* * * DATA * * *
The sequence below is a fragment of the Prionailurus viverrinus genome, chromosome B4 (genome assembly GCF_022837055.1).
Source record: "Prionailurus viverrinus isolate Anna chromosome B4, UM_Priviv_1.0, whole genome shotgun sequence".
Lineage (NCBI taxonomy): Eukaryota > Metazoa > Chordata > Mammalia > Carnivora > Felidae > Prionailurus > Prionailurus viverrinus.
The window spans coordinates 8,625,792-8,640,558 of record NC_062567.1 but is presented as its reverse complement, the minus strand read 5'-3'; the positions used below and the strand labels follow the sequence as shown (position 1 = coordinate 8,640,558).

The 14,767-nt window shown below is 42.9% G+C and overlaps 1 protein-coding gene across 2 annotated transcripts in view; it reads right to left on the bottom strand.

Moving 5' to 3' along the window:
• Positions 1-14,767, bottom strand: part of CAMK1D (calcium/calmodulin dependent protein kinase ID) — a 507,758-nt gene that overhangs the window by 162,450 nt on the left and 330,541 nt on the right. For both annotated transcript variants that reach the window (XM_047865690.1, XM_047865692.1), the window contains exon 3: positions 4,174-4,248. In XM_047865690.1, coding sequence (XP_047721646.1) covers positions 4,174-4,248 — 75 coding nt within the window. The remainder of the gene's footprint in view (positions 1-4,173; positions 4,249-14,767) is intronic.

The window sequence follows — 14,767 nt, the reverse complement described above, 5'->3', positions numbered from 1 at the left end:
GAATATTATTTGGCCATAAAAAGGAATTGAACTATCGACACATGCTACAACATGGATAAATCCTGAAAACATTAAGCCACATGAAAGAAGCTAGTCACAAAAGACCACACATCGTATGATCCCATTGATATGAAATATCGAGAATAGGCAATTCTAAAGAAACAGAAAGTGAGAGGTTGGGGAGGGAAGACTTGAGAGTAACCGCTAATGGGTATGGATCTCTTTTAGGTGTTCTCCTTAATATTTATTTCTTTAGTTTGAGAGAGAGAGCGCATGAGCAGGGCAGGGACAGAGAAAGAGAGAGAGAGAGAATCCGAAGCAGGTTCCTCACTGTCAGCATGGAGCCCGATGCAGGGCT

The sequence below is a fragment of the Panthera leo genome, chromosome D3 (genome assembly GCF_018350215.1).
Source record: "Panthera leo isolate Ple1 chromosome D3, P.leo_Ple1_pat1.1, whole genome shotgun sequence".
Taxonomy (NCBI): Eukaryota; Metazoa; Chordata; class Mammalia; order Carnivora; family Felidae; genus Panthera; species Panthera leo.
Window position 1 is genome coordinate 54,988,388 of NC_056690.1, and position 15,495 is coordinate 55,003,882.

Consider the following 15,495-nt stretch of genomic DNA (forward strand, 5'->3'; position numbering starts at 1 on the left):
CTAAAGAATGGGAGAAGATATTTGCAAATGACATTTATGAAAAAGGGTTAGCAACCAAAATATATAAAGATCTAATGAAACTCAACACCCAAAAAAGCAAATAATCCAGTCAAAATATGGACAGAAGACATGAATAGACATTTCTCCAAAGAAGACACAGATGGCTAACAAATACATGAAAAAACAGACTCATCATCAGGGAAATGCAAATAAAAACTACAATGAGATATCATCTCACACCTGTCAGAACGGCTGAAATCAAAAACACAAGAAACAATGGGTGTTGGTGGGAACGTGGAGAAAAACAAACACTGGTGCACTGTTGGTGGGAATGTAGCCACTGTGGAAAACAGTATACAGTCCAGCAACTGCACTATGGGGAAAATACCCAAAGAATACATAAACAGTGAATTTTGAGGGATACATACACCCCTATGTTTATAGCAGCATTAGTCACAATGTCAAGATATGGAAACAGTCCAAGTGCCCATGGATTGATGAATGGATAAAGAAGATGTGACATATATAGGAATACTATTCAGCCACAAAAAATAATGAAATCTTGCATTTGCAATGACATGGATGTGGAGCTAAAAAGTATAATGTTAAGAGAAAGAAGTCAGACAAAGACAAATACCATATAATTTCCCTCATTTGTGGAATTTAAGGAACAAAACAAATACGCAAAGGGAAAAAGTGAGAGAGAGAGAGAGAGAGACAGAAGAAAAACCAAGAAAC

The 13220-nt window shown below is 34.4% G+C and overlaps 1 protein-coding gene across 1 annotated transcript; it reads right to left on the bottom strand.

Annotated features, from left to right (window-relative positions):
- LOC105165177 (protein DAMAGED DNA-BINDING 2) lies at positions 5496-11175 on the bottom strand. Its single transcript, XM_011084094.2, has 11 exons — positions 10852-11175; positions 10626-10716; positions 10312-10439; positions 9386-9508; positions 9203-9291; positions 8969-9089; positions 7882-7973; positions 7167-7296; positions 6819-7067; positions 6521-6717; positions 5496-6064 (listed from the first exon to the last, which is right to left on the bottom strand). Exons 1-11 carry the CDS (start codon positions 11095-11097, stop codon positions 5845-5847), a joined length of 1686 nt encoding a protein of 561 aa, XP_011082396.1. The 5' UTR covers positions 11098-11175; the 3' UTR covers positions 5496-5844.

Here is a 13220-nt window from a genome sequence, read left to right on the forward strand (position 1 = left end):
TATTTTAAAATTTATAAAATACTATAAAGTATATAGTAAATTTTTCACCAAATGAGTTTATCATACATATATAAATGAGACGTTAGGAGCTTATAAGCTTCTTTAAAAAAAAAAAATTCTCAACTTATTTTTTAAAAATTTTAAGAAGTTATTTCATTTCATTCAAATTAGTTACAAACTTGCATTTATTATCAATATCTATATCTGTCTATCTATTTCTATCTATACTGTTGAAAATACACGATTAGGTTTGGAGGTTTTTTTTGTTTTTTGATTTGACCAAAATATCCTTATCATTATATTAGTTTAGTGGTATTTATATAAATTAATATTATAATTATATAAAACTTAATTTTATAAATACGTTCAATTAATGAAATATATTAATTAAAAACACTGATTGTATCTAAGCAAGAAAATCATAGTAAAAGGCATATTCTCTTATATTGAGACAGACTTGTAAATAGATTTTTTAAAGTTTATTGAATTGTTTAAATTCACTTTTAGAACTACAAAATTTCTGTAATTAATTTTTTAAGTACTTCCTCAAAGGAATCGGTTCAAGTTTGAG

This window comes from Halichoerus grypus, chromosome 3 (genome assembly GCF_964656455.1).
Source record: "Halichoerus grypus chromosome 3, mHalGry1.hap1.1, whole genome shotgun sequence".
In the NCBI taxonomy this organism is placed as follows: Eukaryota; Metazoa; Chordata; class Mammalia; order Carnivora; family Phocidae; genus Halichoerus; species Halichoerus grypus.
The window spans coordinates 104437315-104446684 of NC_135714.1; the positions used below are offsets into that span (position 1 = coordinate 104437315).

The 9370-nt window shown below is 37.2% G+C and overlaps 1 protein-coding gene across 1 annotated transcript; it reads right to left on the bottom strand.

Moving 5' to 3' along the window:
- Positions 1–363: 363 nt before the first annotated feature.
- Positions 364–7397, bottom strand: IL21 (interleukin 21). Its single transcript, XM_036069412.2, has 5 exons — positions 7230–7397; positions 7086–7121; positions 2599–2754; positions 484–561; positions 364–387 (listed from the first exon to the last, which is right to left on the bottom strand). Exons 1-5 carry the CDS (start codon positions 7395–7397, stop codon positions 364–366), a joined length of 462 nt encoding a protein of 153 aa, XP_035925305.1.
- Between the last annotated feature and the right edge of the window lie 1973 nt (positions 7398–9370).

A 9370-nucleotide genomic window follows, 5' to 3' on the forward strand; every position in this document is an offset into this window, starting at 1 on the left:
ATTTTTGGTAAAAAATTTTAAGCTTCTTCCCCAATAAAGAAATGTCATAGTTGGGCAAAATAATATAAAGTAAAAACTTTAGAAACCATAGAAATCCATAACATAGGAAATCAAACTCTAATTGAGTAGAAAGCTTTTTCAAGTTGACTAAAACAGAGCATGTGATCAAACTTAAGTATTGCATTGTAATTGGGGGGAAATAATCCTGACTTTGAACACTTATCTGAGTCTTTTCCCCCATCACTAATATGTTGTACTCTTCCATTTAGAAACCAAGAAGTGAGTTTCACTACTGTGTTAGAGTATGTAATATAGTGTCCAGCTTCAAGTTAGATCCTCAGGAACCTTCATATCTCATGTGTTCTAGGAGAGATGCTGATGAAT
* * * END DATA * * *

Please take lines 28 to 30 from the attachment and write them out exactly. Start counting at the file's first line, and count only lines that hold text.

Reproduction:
- Positions 364–7397, bottom strand: IL21 (interleukin 21). Its single transcript, XM_036069412.2, has 5 exons — positions 7230–7397; positions 7086–7121; positions 2599–2754; positions 484–561; positions 364–387 (listed from the first exon to the last, which is right to left on the bottom strand). Exons 1-5 carry the CDS (start codon positions 7395–7397, stop codon positions 364–366), a joined length of 462 nt encoding a protein of 153 aa, XP_035925305.1.
- Between the last annotated feature and the right edge of the window lie 1973 nt (positions 7398–9370).

A 9370-nucleotide genomic window follows, 5' to 3' on the forward strand; every position in this document is an offset into this window, starting at 1 on the left: